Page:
The Roots of Betrayal

Wednesday, May 8, 2013

Book Blurb:

1564: Catholic herald William Harley, Clarenceaux King of Arms, is the custodian of a highly dangerous document. When it is stolen, Clarenceaux immediately suspects a group of Catholic sympathisers, the self-styled Knights of the Round Table.
Francis Walsingham, the ruthless protégé of the queen's Principal Secretary, Sir William Cecil, intercepts a coded message from the Knights to a Countess known to have Catholic leanings. He is convinced that Clarenceaux is trying to use the document to advance the cause of the Catholic Queen.
And soon Clarenceaux enters a nightmare of suspicion, deception and conspiracy. Conflict and fear, compounded by the religious doubts of the time, conceal a persistent mystery. Where has the document gone? Who has it and who really took it? And why? The roots of betrayal are deep and shocking: and Clarenceaux's journey towards the truth entails not just the discovery of clues and signs, but also the discovery of himself.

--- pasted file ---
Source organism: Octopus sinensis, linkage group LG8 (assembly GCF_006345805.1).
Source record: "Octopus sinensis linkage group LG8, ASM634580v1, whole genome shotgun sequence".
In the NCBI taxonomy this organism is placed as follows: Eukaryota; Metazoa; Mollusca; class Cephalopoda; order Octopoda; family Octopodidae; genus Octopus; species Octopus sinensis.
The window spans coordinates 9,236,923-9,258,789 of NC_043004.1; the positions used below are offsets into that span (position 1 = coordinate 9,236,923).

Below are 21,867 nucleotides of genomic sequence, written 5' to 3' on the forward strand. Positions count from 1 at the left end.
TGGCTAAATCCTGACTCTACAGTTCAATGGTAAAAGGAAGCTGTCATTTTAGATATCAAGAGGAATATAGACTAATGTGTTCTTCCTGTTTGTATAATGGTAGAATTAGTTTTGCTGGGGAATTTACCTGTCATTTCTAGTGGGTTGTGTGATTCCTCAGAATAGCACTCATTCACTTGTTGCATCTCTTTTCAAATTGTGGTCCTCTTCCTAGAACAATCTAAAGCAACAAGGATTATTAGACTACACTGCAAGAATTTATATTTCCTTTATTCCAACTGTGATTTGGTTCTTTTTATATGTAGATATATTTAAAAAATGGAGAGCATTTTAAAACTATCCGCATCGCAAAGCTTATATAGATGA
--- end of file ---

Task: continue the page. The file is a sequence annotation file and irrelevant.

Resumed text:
My Thoughts:

I am a huge fan of Tudor England. This book was more fast paced than the first. The yarn that James Forrester spins is one that leaves you scratching your head. 
With Roots of Betrayal, unlike Sacred Treason, the hidden document becomes alive and puts William Harley's life in danger. I felt like I was running the streets of England with William. He has to find out where this document is, who stole it and why. 
If you are a fan of Tudor England I highly recommend this book. I do recommend that you read the first book, Sacred Treason or you will be lost.


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